Cash flow from your investments is comfortable. However, for some this income is their livelihood. Here are some tools to measure and weigh dividend payments.
The last year has seen dividend payments become erratic as many companies either cut their payouts to zero or reduced it. Some listed companies, such as banks, were initially prevented from paying dividends by the South African Reserve Bank’s Prudential Authority. This restriction has now been lifted.
Dividends are an important part of a share’s return and for some investors it is essential, since they use their dividend income for general living expenses during retirement. It is important to understand the dividend policy of the company or sector you invest in. This will provide some insight into the risks of the dividend payments and how the businesses are performing.
Firstly, we have real estate investment trusts (Reits). These are property stocks listed on the stock exchange that meet the Reit requirements. One of these requirements is that they must pay out 75% of their distributable earnings, without attracting tax, as dividends and those payments are then taxed as income in the hands of the shareholders.
Dividend payments from Reits have generally been viewed as fairly safe, but 2020 showed that nothing is certain and some, such as Redefine, suspended their dividend entirely as they did not meet the requirements of the solvency and liquidity test laid down in the Companies Act. I did not think this excuse would pass muster, but it seems that the test supersedes the Reit requirements, and as such no dividend was paid. This was a shock to most Reit investors I spoke to, but ultimately the survival of the company is more important than a single dividend payment.
It is also important to note that while Reit dividends are taxed as income, all other dividends are taxed at a set 20% dividend withholding tax.
Remember that the Reit dividend payments are fully at the discretion of the company’s board. What we typically see is that the board will have a dividend policy whereby they will pay a set amount of each year’s headline earnings per share (HEPS) as a dividend. This is called the dividend cover ratio. So, say for example, a board has a dividend cover ratio of three times. Then a third of HEPS will be paid as a dividend per share.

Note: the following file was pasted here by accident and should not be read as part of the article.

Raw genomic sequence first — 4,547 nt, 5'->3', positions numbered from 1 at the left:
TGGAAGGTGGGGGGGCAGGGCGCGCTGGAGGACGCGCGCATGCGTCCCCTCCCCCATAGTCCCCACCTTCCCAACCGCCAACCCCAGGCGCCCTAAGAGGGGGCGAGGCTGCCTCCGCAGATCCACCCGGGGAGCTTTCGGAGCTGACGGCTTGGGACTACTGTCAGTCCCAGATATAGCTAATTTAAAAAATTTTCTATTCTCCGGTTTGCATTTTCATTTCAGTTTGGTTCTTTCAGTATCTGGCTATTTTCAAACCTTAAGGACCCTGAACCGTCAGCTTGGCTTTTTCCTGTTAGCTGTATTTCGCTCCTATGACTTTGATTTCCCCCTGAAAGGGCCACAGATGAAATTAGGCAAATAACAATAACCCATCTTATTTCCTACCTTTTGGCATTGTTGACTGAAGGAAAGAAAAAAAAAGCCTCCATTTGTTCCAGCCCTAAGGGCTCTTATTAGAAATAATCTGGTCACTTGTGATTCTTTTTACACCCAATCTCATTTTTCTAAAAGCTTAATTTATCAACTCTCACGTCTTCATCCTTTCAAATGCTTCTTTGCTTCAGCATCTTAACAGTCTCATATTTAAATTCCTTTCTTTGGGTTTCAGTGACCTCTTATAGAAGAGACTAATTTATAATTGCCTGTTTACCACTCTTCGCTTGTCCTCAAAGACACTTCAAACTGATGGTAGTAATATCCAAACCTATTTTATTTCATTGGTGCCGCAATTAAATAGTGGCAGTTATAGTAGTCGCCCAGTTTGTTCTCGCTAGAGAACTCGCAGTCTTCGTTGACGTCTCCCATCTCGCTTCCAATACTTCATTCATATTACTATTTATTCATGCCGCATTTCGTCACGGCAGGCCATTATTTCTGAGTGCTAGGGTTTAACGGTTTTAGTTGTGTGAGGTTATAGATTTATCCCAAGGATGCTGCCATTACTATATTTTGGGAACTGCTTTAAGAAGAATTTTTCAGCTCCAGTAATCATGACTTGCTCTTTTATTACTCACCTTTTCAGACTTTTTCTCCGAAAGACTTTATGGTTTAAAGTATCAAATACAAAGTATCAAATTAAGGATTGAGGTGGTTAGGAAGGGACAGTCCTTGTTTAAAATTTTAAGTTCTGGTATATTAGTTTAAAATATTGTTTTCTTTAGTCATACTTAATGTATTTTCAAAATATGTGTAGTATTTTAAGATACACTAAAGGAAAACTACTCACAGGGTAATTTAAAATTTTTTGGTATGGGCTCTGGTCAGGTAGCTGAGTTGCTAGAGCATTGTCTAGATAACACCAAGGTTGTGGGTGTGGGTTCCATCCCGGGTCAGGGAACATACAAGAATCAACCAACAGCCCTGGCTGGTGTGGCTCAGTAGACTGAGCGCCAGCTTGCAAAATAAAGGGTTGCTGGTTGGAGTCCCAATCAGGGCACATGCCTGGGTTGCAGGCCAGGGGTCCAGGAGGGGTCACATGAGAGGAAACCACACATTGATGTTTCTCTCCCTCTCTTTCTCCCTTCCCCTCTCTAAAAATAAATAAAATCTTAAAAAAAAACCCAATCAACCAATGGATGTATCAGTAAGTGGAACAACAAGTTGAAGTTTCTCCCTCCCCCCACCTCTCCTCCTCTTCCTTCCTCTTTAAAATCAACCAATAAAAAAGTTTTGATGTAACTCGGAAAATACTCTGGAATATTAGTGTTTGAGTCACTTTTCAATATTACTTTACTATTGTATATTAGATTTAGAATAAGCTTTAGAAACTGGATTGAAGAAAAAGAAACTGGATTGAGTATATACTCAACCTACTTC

I like this idea as it gives certainty in terms of how much profits will be paid out by the company. Now sure the HEPS will fluctuate, but a quality company will see the HEPS increasing over time and, therefore, shareholders can expect a similar increase in dividends.
The dividend cover ratio will also likely change over time. A smaller startup company may initially pay no dividends as profits are reinvested in the business for growth. Then as they grow and mature, these companies will start with a dividend cover ratio of say, five times, paying 20% of HEPS. As they then grow further, that cover ratio will reduce as more profits get paid out as a dividend.
There is also the concept of a progressive dividend policy in which a company increases their dividend every year by a set percentage, regardless of whether HEPS increases or decreases. The issue here is what happens in those years where HEPS grows less than the proposed percentage increase or, even worse, if HEPS drops? We have seen a few large-cap stocks try this on the JSE, but in the end they always abandon the idea as earnings growth declines or turns negative.
In the end dividends are great – until a pandemic arrives. But knowing the dividend policy of a company you are investing in remains important, as the trend of payments and adjustments to the dividend cover ratio show the maturing or failing of a business and this knowledge helps you understand potential future payouts.